- Art and Culture
- Special Issues
Wednesday – Saturday
12PM – 4PM
$6 (Suggested Donation)
Appropriating the art of advertising, Corita Kent slogans are meant to inspire and invigorate against the onslaught of mass communication. Kent’s 20th Century artworks still possess the universal appeal of hope during challenging times. Focusing on three main areas of Kent’s artistic production, her political posters, her commercially successful “Love” prints, and her spiritual message of rejoicing in the everyday, the exhibition will represent her core message of using art as a healing salve and as an agent for social activism.
One of America’s icons, Sister Mary Corita became known as the rebel nun in the tumultuous 1960s. Kent was recognized for her inventive use of graphic type and vibrant color in communicating messages. Like Pop giant Andy Warhol, she borrowed from advertising, bill posters and pop culture to make her works, and quoted everything from the Bible to Thoreau, Jefferson Airplane, Philip Roth and Gertrude Stein.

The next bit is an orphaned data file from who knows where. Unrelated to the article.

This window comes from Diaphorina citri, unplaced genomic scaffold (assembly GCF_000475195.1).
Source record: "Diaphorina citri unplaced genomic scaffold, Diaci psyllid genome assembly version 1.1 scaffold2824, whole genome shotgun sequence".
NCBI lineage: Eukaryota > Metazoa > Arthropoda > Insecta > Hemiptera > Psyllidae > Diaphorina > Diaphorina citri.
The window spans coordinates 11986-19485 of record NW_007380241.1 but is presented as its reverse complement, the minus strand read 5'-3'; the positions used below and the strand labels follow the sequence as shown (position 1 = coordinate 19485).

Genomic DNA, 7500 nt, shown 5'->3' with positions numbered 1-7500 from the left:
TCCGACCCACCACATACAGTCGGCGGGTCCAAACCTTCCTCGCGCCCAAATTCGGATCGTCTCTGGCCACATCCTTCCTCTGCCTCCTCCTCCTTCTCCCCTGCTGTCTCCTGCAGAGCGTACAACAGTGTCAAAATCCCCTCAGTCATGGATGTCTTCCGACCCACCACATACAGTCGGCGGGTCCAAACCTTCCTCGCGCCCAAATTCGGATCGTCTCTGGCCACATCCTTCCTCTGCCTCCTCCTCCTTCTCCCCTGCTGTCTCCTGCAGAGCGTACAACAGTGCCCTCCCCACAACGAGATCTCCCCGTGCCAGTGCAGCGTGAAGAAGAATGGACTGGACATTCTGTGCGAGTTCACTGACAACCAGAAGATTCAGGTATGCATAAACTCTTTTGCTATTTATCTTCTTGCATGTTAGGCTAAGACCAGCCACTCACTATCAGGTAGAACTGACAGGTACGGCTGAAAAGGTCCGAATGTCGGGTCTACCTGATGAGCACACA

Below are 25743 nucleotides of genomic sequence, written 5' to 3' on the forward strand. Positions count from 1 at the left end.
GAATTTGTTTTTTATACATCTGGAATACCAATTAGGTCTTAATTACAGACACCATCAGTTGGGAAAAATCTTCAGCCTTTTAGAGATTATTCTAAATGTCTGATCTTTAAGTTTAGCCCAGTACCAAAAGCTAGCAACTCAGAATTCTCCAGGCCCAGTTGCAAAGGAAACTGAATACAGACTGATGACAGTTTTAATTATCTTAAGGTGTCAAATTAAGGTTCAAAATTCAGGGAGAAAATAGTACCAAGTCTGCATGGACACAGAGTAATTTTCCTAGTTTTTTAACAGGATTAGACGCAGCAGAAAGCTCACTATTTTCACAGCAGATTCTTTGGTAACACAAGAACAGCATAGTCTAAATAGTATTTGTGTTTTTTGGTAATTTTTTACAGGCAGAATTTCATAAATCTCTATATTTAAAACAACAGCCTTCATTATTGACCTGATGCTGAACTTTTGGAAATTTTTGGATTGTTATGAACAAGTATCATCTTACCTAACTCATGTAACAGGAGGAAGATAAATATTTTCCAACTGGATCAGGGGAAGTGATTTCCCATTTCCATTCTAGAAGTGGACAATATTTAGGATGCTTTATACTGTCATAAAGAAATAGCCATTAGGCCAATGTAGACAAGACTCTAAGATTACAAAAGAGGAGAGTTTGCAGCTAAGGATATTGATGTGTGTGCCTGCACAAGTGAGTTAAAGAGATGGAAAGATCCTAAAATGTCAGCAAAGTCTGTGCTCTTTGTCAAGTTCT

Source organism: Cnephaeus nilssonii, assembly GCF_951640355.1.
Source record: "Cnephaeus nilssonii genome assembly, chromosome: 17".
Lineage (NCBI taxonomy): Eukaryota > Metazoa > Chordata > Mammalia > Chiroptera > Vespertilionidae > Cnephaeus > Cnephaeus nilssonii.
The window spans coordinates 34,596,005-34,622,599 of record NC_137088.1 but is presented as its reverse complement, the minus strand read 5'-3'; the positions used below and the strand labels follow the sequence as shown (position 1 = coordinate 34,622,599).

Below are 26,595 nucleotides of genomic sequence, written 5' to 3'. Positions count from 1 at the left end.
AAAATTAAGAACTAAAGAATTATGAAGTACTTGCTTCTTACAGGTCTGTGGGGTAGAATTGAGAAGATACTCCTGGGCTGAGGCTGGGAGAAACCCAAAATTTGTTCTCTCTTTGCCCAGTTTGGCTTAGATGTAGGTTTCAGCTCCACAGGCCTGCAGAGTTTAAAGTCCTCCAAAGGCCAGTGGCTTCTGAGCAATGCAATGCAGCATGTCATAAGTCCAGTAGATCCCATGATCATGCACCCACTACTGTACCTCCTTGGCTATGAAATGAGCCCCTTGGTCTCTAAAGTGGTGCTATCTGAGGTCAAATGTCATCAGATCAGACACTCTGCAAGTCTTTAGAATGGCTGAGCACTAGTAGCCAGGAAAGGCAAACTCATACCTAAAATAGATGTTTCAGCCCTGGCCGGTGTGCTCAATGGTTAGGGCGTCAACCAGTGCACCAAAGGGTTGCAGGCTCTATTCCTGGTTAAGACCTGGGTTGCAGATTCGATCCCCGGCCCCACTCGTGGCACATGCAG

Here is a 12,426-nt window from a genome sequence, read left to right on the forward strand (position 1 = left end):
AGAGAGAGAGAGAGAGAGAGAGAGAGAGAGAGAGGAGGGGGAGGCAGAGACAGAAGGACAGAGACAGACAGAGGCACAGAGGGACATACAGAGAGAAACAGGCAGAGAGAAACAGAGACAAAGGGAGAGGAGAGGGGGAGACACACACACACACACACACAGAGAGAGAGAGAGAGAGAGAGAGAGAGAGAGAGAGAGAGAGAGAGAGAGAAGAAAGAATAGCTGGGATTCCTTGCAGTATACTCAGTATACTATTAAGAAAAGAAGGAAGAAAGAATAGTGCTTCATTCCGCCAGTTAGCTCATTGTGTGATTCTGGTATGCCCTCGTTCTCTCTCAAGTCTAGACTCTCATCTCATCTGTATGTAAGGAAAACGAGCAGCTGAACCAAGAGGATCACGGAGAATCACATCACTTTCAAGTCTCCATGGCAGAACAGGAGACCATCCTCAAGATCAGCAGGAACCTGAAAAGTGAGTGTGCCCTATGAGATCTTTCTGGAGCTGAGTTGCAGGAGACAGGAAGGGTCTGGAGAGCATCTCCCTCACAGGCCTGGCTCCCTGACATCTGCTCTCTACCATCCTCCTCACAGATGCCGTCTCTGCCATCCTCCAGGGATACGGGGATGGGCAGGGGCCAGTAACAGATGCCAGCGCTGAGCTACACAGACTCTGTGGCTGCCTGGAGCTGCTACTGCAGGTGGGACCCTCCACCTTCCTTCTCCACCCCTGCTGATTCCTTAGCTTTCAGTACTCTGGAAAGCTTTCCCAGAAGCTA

In Corita’s serigraphs, you see an adventurous and non-conformist spirit that twists, flips, and stretches our presuppositions about the world around us. Her imagination and her belief in the power of words and images to transmute the everyday into something special is remarkable. Particularly moving is her pop art approach to social activism. With her rallying cries for peace, tributes to civil rights activists, and her overwhelming belief in hope and love – her works are as relevant today as they were fifty years ago.